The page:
Why Didn’t I Think of That? Hacks for Teaching with SmartMusic

hacks for teaching

Your colleagues have found innovative and creative ways to use SmartMusic with their students and get the most out of their subscriptions. Outlined below are tips that range from how to get the most out of single-line method book assignments to how to turn warm-ups into a three-month-long quest! Discover assignment tips, tricks, and hacks to get more from your students.

Active Learning with SmartMusic

First, it’s important to remember that SmartMusic can be broken up into these three basic categories:

Practice Tools

SmartMusic gives you and your students access to vital practice tools—a tuner, metronome, and essential content including exercises, sight-reading tools, and select state scales. Additionally, custom content can be added and assigned to fit your needs via the Compose tool.


SmartMusic immediately shows students the pitches and rhythms that they hit or miss via the red, yellow, and green note assessment. With this, students know what to work on to get the correct notes and rhythms. The comments box also provides an opportunity for teachers to provide personalized feedback, keeping the communication between teachers and students active at all times. It is here that you truly begin to work on the artistry of performance.

Guided Practice

Templates for assignments and rubrics make managing SmartMusic easy so teachers have more time to listen to their students’ best takes and offer personalized feedback.

General Setup Tips

  • Require students to enter your email in their profile’s backup email field. This way, if a student forgets their password, you can help them regain access.
  • Decide how to split your classes: you can create one class per ensemble, one class per instrument/voice type, by day of the week, or mastery level.
  • Ensure your microphone settings are appropriate. Type ‘microphone settings’ in the help search box in the SmartMusic app to get all the information you need.
  • Use the Chrome browser on all devices (except iPads, where you’ll use Safari). For more, see our specifications page.

Practical Tips

Model, model, model: This may seem very basic, but if you want your students to succeed using SmartMusic, you should demonstrate how it behaves, where the tools are, and how to get the best recordings. Having SmartMusic open during class at all times also provides you with everything you need, at a moment’s notice. When that teachable moment occurs, your resource is there! If you’re teaching virtually, be sure to share your screen so that students can follow along. When they see you using it, you are giving it value.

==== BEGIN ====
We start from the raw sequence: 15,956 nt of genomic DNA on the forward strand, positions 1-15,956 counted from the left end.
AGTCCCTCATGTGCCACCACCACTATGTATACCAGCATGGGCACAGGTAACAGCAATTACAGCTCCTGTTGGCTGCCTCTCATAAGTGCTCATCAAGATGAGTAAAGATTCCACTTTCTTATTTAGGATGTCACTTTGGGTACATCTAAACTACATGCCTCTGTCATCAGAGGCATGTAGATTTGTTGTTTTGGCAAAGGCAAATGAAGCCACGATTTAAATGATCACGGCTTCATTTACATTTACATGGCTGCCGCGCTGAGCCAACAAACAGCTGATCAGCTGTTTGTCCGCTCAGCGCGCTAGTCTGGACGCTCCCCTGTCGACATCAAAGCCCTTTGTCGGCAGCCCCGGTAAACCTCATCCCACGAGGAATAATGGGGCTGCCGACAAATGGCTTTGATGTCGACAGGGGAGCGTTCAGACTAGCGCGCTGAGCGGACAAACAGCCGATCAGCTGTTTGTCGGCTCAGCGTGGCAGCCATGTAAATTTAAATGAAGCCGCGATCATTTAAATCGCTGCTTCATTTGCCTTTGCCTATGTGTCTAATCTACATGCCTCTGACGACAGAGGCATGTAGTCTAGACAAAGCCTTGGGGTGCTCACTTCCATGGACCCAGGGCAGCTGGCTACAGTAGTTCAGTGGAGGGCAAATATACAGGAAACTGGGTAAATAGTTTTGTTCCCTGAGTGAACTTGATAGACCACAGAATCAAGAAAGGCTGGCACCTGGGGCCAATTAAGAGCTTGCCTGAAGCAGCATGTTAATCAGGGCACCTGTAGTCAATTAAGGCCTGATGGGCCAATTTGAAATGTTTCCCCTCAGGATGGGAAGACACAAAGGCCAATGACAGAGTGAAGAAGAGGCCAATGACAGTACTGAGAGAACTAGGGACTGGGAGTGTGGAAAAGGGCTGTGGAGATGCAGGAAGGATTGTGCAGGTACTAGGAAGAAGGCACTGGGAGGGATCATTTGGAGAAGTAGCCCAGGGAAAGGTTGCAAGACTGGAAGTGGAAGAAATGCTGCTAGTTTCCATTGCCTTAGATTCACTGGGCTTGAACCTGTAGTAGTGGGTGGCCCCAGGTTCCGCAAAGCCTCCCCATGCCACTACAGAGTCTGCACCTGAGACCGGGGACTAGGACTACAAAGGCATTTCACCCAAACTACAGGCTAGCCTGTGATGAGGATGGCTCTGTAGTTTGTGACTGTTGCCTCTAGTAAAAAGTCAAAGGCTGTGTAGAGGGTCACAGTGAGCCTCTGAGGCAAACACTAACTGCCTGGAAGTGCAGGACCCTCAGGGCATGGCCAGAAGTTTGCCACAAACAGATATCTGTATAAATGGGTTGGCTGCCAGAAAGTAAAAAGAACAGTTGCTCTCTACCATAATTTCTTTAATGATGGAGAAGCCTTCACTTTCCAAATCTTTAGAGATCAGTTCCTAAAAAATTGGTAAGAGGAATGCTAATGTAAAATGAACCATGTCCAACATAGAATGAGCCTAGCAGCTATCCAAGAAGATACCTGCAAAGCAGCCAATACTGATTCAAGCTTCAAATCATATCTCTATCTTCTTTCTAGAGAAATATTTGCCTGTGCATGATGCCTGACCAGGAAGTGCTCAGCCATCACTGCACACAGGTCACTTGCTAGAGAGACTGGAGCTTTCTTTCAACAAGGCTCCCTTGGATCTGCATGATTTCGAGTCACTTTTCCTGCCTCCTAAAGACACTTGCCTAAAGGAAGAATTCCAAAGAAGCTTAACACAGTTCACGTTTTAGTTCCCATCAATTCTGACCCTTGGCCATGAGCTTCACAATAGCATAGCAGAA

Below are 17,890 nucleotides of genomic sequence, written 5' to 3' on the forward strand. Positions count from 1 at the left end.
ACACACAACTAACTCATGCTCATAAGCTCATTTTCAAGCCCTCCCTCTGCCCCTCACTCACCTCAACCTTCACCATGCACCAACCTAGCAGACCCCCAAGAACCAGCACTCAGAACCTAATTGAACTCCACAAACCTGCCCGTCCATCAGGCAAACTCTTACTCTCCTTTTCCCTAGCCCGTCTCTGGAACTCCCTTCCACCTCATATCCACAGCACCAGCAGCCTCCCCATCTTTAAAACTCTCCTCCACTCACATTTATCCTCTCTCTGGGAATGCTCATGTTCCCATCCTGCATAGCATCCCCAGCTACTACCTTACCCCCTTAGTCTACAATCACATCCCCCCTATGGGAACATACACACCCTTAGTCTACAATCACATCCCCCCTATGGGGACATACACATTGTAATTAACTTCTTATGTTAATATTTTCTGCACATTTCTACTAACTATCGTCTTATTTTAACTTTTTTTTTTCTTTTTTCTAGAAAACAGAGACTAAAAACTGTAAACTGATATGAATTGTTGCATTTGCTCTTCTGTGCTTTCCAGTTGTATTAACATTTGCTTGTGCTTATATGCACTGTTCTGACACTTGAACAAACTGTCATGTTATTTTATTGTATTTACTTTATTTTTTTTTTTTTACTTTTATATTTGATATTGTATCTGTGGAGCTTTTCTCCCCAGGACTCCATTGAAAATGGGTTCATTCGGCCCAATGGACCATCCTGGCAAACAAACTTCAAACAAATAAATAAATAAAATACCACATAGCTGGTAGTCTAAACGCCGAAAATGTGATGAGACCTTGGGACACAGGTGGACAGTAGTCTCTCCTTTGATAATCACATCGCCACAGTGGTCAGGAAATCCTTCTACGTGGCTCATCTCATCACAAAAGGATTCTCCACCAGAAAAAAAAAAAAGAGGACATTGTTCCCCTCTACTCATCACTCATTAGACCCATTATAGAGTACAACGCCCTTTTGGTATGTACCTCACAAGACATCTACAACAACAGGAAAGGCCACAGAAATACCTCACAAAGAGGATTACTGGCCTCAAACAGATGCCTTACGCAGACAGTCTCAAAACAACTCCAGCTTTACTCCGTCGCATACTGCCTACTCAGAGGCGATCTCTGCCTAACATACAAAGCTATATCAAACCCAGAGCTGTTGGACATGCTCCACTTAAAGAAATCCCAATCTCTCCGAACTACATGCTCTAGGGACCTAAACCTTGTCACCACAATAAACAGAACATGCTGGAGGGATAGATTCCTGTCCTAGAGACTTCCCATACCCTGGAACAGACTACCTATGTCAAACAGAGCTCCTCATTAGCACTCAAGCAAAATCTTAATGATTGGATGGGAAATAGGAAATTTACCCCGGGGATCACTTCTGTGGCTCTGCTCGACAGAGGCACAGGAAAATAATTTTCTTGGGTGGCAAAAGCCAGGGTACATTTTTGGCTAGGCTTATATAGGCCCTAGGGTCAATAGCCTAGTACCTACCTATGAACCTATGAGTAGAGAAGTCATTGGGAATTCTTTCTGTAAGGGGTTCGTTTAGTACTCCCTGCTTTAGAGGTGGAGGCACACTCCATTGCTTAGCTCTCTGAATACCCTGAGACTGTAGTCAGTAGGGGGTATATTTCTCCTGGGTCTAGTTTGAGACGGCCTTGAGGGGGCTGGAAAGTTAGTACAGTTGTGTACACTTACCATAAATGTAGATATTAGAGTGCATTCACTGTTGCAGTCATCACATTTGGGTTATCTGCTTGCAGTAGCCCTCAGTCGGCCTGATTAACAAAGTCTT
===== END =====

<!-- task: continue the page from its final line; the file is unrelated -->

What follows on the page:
Automatic practice loop tempo increase: Show students how to loop specific measures of a song or exercise, and how to utilize the increase ____ beats per minute (BPM) feature. Depending on the piece, you may need to turn off the accompaniment when slowing down the music. Have students report back to you in the comments box with a description of what this practice tool and experience was like.

Rename your assignments: You are not obligated to use the default name that is pre-filled when you create a new assignment. Change the name—especially if you send many assignments from the same method book or piece. Decide on a naming format that makes sense to you, and rename the assignment to make it easier for you to manage your Gradebook. Make sure to rename before scheduling as you won’t be able to edit the name of the assignment after.

Assignment Creation Tips

Method book assignments: We all have the desire to assign all of the lines from a method book, asking students to progress through each exercise. While each line of music is important, pick the most important culminating line for your assignment that encompasses all of the preceding information and work from the page or chapter. Do not assign every line in the book as this will flood your Gradebook and the students’ assignments. 

For example, if you’d like to assign line 18 from a method book, note in the assignment instructions: Before working on this piece to be submitted, practice lines 1-17 over the next several days. When you feel you are doing well with those lines, begin looking at the piece I have assigned for you to submit. I will be checking the practice analytics to ensure you are doing the assignments.

Also, let the students know that the grade is dependent on doing the preparatory work in addition to submitting the final performance. 

Units: Build units of assignments to help you keep organized. Units won’t save you time when creating an assignment, rather they allow you to group assignments to save you time in the future. Units are great for tasks like sight-reading proficiencies, scale tests, required band pieces, etc.